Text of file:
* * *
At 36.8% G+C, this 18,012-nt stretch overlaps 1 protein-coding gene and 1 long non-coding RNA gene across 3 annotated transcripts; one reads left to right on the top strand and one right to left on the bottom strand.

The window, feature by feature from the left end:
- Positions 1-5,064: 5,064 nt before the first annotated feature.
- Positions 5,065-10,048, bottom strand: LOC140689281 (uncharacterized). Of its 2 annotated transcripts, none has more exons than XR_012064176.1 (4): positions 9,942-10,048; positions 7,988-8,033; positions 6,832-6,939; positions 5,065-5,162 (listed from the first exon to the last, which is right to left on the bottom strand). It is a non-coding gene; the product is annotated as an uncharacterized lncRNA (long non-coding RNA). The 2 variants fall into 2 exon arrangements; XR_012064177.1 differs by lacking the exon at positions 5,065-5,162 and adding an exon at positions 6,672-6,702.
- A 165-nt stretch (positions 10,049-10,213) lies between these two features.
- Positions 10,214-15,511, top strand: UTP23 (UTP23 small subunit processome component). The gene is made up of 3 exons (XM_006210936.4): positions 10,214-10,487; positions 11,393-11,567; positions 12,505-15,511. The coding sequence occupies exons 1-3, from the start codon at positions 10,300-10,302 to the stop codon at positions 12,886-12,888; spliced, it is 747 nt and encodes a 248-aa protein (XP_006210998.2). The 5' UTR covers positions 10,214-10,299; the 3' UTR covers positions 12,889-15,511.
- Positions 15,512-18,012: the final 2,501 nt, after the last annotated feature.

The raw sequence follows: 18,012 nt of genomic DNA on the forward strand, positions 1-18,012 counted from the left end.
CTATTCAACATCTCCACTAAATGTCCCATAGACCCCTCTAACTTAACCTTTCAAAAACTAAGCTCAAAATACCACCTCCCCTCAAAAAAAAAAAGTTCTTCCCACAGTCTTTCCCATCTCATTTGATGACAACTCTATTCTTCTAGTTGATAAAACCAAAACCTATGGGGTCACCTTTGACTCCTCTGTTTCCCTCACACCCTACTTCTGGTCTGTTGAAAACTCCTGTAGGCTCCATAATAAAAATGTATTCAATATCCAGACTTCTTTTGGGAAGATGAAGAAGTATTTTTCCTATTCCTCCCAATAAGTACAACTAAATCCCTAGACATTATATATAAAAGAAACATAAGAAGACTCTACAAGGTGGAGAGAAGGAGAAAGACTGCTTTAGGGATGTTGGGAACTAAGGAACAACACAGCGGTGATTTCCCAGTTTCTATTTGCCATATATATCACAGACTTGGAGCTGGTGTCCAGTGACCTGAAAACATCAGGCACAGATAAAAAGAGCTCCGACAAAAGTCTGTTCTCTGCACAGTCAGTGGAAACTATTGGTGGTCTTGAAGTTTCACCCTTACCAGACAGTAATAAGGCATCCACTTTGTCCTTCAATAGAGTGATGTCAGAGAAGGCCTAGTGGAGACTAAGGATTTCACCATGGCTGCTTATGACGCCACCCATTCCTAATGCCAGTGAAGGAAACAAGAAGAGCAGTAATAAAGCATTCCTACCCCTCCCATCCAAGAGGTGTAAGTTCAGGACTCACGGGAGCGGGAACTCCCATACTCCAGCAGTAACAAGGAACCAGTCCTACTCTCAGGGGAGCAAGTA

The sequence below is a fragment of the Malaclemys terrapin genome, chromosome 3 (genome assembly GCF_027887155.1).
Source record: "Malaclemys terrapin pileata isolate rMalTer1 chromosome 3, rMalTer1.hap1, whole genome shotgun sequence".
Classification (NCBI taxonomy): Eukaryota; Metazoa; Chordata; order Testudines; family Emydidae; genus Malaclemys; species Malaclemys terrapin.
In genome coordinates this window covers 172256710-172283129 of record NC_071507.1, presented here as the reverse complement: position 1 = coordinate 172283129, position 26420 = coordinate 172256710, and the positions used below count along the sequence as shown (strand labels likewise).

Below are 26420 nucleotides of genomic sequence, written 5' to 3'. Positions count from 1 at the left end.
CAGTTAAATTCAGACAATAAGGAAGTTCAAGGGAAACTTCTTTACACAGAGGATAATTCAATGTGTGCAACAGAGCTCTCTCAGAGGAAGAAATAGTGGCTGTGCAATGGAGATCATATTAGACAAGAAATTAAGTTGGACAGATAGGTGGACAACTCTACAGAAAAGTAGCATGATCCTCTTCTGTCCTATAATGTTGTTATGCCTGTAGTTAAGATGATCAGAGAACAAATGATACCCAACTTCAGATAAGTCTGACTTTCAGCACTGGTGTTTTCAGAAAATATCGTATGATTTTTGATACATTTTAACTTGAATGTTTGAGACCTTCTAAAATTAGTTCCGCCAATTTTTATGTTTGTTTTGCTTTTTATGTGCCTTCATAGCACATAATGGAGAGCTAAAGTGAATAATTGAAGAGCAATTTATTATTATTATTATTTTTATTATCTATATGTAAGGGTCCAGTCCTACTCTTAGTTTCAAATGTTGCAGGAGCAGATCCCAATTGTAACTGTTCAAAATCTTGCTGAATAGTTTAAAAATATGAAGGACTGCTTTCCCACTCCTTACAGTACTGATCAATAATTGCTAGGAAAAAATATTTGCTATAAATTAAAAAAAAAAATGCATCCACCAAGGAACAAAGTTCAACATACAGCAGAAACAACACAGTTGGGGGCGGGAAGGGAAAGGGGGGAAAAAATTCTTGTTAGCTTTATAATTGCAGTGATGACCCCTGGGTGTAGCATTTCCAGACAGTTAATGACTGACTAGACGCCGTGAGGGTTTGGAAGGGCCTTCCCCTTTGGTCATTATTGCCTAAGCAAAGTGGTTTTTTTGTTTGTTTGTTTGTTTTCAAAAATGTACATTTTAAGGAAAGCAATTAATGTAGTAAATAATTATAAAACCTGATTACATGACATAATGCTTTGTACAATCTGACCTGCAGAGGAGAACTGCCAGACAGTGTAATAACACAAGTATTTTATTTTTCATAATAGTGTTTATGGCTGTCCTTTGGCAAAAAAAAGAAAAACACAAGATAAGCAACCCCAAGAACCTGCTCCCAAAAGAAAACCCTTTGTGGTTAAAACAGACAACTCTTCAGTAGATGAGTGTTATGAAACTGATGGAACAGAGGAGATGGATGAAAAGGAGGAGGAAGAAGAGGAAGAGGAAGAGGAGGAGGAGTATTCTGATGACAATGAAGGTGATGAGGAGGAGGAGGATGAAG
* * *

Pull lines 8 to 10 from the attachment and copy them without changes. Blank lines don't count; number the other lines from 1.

The raw sequence follows: 18,012 nt of genomic DNA on the forward strand, positions 1-18,012 counted from the left end.
CTATTCAACATCTCCACTAAATGTCCCATAGACCCCTCTAACTTAACCTTTCAAAAACTAAGCTCAAAATACCACCTCCCCTCAAAAAAAAAAAGTTCTTCCCACAGTCTTTCCCATCTCATTTGATGACAACTCTATTCTTCTAGTTGATAAAACCAAAACCTATGGGGTCACCTTTGACTCCTCTGTTTCCCTCACACCCTACTTCTGGTCTGTTGAAAACTCCTGTAGGCTCCATAATAAAAATGTATTCAATATCCAGACTTCTTTTGGGAAGATGAAGAAGTATTTTTCCTATTCCTCCCAATAAGTACAACTAAATCCCTAGACATTATATATAAAAGAAACATAAGAAGACTCTACAAGGTGGAGAGAAGGAGAAAGACTGCTTTAGGGATGTTGGGAACTAAGGAACAACACAGCGGTGATTTCCCAGTTTCTATTTGCCATATATATCACAGACTTGGAGCTGGTGTCCAGTGACCTGAAAACATCAGGCACAGATAAAAAGAGCTCCGACAAAAGTCTGTTCTCTGCACAGTCAGTGGAAACTATTGGTGGTCTTGAAGTTTCACCCTTACCAGACAGTAATAAGGCATCCACTTTGTCCTTCAATAGAGTGATGTCAGAGAAGGCCTAGTGGAGACTAAGGATTTCACCATGGCTGCTTATGACGCCACCCATTCCTAATGCCAGTGAAGGAAACAAGAAGAGCAGTAATAAAGCATTCCTACCCCTCCCATCCAAGAGGTGTAAGTTCAGGACTCACGGGAGCGGGAACTCCCATACTCCAGCAGTAACAAGGAACCAGTCCTACTCTCAGGGGAGCAAGTA

The sequence below is a fragment of the Malaclemys terrapin genome, chromosome 3 (genome assembly GCF_027887155.1).